Lynwood High Staffers Push for Removal of Laboratory Chemicals

Times Staff Writers

The storage room in the Lynwood Senior High School chemistry lab is kept locked. And for a good reason, school officials say.

The small room is crammed with an array of old chemicals that a county health official this week described as including potentially explosive substances. School officials say some of the chemicals, which have accumulated for more than 30 years, have oozed from their containers and are eating through the wooden shelves.

The school's principal and the chemistry teacher want the stuff out.

'Children Deserve Better'

"I think my children deserve better treatment than this. I don't want to poison them, and I don't want to expose them to a dangerous environment," said Nawal El-Bogdadi, the school's chemistry teacher.

El-Bogdadi and Lynwood Principal Larry C. Tripplett accuse the Lynwood Unified School District of dragging its feet in ridding the lab of the chemicals.

School district administrators rebuff the charges and say they have already removed the only chemicals that were dangerous. They also say that Lynwood High officials, who have been at odds with the district for some time, are using the chemistry lab in a "political" ploy to force administrators to make improvements throughout the school.

During Tuesday's school board meeting, several teachers and parents, accompanied by Tripplett, presented a list of concerns that included the hazardous materials.

The group also said it was concerned about the lack of heat in some buildings, including the gym and auditorium, the need for more chairs in classrooms and a cafeteria for the high school, which has 2,700 students.

Board President Willard Hawn Reed said it was his understanding that a private chemical disposal company had been called to remove any materials that school officials are concerned about.

"I don't know why this flurry. Something is being done to take care of the items they are talking about," Reed said.

"If there are hazardous materials in the lab, why has it not been shut down (by the principal)?" asked Jewel Lee, assistant superintendent. "Why has this not come to our attention sooner?"

Lee said it was his impression that all hazardous materials had been removed last summer from both Lynwood High and the district's only junior high school.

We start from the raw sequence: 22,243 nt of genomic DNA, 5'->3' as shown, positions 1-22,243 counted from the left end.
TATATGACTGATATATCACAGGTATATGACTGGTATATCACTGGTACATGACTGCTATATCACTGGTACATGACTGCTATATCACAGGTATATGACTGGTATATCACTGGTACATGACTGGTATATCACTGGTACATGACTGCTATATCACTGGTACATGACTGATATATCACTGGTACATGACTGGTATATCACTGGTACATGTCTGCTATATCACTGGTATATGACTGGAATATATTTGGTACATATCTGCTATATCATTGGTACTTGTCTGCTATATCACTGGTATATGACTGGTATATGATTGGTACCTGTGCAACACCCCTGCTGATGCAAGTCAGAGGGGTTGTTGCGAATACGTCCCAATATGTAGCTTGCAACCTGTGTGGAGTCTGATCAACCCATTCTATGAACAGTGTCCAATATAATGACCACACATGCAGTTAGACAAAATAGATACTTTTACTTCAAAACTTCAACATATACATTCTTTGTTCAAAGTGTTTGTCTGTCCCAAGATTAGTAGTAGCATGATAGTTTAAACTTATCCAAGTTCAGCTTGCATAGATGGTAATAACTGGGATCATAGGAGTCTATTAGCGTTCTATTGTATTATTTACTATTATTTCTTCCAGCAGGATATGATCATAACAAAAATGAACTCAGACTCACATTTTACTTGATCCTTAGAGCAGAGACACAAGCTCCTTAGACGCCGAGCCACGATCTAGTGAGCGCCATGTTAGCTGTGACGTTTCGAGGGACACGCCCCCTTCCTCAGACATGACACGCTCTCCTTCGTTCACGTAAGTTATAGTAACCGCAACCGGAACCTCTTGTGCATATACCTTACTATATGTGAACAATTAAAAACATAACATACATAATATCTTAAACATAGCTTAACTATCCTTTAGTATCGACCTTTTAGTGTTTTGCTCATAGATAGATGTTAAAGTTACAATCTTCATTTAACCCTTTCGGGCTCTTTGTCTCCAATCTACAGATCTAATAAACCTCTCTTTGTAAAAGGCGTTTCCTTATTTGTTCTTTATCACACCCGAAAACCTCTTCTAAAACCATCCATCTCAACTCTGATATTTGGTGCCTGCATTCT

Dangers Seen

But some of the chemicals that school officials say remain in the lab are dangerous, according to a hazardous materials specialist with the Los Angeles County Health Department. When read a partial list of the chemicals in the storage room, chemist Linda Macalintal said several have not been used in high school chemistry labs for at least 10 years. Some chemicals, such as nitrobenzene and carbon tetrachloride, are explosive and "shouldn't be in a (school) chemistry lab," she said. Other substances, such as sodium, are dangerous only when mixed with other chemicals, and radium should be checked for its potential radioactivity, she said.

El-Bogdadi said sodium and potassium, which are explosive when mixed with water, are stored inside a refrigerator that is leaking water.

Whether a chemical poses a danger could also depend on the condition of its container, Macalintal and other safety officials said.

"The most important thing is that the containers are in good shape" and not leaking, said Ann Kaneshiro, a supervisor with the county hazardous materials division.

The chemical's age also is crucial, Macalintal said. "Any chemical that is retrograde," she said, "has no business in a chemistry lab." Retrograde chemicals are those which have exceeded their shelf life. If a container is rusting or crystallizing or leaking, "it has been there too long," she said.

The 5-by-8 foot storage room at Lynwood has containers that are rusting, crystallizing and leaking, according to El-Bogdadi and Tripplett.

Tripplett, who became principal in April, 1985, said a former chemistry teacher had accumulated the materials for about three decades. And "during the early days, chemistry teachers collected everything. Now there are constraints," he said.

When El-Bogdadi became the new chemistry teacher last September, she unlocked the cobweb-covered room to find a host of chemicals. "I cried when I opened the room," she said.

According to the two school officials, they have been trying to get rid of the chemicals ever since.

But district administrators see things differently.

William Burr, risk manager for the school district, said that several months ago he ordered that all schools be checked for hazardous materials. During that process, Lynwood High officials reported dangerous chemicals in the lab storage room. The district then hired a private company to remove all chemicals that posed a danger, he said.

Burr said he does not believe that what remains is hazardous.

But because El-Bogdadi still had concerns, she says she sent Burr a list of unwanted chemicals last November. Tripplett said when no action came as a result, he sent another copy of the list to the district Tuesday, the day of the school board meeting.

Burr said he received the list the following day and expected to have the unwanted materials promptly removed from the school.

Burr said he has contacted a company that is scheduled to go to the high school and inspect the materials sometime next week. At that time, the firm will give a cost estimate for removal.

"There is probably a breakdown in communications," said board member Thelma Williams.

Lee said the controversy has "gotten out of hand" and stems not from any danger in the chemistry lab but from personal conflicts between the Lynwood High officials and district administrators.

"It's getting very political," Lee said.

If there was anything dangerous at Lynwood High School, Lee added, he would be "the first one" to remove it. "I wouldn't wait for board action."

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